The Market House
The museum is located in the old Market House. Here, under the red sandstone arches, linen cloth was sold. Dating from the mid-17th century, the Market House was the only building in Market Square to survive the great fire of Lisburn in 1707.
In the 1700s a first floor was added to the Market House. The clock tower was constructed in 1808, and the 19th-century facade was completed in 1889 by Sir Richard Wallace, local landlord and the renowned art patron.
Collections and Research
The museum collects material relating to Lisburn and the Lagan Valley, as well as the Irish Linen Industry.
As well as holding the reference library for the Linen Industry Research Association, or LIRA, the museum's own library contains a range of resources, including books relating to Irish Linen, Lisburn, art, art history, Irish history and textiles, as well as local newspapers, journals, microfilms, photographs and audio-visual material.
From the museum it is only a short walk to Castle Gardens. This is the site of Lisburn Castle, the Conway family's 17th-century manor house. The original castle is no longer standing, but part of the walls and the impressive 17th-century terrace, including the gazebo and bakery, remain.
The gardens also contain a monument to Sir Richard Wallace, local MP, landowner and successor to the Conway’s, whose collection of art and that of his father’s, the 4th Marquess of Hertford, largely makes up the world-famous Wallace Collection.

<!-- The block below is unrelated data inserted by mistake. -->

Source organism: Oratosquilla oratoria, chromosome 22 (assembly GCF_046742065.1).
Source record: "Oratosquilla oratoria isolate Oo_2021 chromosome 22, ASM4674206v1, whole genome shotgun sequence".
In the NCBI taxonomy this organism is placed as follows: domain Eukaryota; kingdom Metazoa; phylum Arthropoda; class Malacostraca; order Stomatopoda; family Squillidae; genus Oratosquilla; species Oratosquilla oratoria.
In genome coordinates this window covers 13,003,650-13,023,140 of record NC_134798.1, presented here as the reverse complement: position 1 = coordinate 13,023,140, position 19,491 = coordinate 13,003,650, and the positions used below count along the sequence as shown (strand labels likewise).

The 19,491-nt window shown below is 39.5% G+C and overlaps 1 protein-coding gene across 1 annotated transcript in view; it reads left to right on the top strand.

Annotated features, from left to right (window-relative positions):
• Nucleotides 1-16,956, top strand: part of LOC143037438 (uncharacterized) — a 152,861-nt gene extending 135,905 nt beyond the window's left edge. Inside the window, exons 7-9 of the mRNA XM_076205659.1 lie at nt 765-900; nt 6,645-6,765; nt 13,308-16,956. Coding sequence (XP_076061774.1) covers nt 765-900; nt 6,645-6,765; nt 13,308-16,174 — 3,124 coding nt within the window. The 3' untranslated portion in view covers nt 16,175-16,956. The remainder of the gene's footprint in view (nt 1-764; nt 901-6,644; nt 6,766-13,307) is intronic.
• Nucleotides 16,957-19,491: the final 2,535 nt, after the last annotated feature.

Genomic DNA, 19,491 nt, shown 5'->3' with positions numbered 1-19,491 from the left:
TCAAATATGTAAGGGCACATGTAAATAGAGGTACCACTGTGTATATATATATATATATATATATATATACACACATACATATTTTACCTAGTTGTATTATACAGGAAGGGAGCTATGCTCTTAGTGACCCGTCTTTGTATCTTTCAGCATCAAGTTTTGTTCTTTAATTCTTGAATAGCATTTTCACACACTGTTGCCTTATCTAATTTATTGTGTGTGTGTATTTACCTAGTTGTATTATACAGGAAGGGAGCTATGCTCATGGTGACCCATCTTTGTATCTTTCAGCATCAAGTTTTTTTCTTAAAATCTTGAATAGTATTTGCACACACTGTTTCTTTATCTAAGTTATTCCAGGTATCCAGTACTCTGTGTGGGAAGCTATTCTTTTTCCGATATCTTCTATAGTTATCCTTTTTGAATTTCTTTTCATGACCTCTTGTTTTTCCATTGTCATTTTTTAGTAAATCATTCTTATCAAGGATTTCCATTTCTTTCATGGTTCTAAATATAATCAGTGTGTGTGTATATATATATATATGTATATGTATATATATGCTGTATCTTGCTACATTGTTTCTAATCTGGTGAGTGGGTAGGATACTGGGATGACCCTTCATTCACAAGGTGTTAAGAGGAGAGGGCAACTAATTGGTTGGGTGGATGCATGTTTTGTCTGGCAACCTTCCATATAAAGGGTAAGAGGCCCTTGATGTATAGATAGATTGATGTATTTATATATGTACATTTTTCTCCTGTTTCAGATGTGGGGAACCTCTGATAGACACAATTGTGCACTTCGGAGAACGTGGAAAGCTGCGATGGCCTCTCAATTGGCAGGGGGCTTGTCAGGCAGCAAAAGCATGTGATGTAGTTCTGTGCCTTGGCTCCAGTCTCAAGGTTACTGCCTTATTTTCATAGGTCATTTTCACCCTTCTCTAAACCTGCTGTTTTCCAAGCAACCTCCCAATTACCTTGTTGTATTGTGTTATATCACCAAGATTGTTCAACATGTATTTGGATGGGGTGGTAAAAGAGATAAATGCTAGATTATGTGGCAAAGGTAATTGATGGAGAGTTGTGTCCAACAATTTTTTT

Castle Gardens is home to one of the town's cast-iron Wallace Fountains. These distinctive green drinking fountains can be found all over the world, and were originally gifted to the people of Paris by Sir Richard Wallace, following the Franco-Prussian War in 1871.
Castle House, a late 19th-century mansion built by Sir Richard Wallace, is directly opposite the entrance to the gardens.
The museum provides regular guided tours of Castle Gardens.
Lisburn's Industrial Past on the Lagan
Castle Gardens affords a panoramic view of much of Lisburn and the wider Lagan Valley, and it is possible to pick out remnants of the region’s industrial past. Just east of the Gardens, for example, lies the former site of the Vitriol chemical works (c.1760-c.1840) and later the Island Spinning Company Ltd (1867-1983), responsible for flax spinning and thread making. The island, bounded by the River Lagan in the north and the canal in the south, is now occupied by Lisburn & Castlereagh City Council , but the lock, through which over 180, 000 tons of linen, coal and dry goods travelled every year, remains.
Barbour's Hilden Mill
A short trip down the Lagan is the site of the Hilden mill complex, at one stage the world’s largest linen thread mill. Owned and operated by the Barbour family, in some form, from 1824 to the 1960s, the complex is a patchwork of workshops for spinning and the production of linen thread.
The Barbour family, in the tradition of many nineteenth-century industrialists, built a model village, consisting of housing, a school and a community hall, to support their workforce.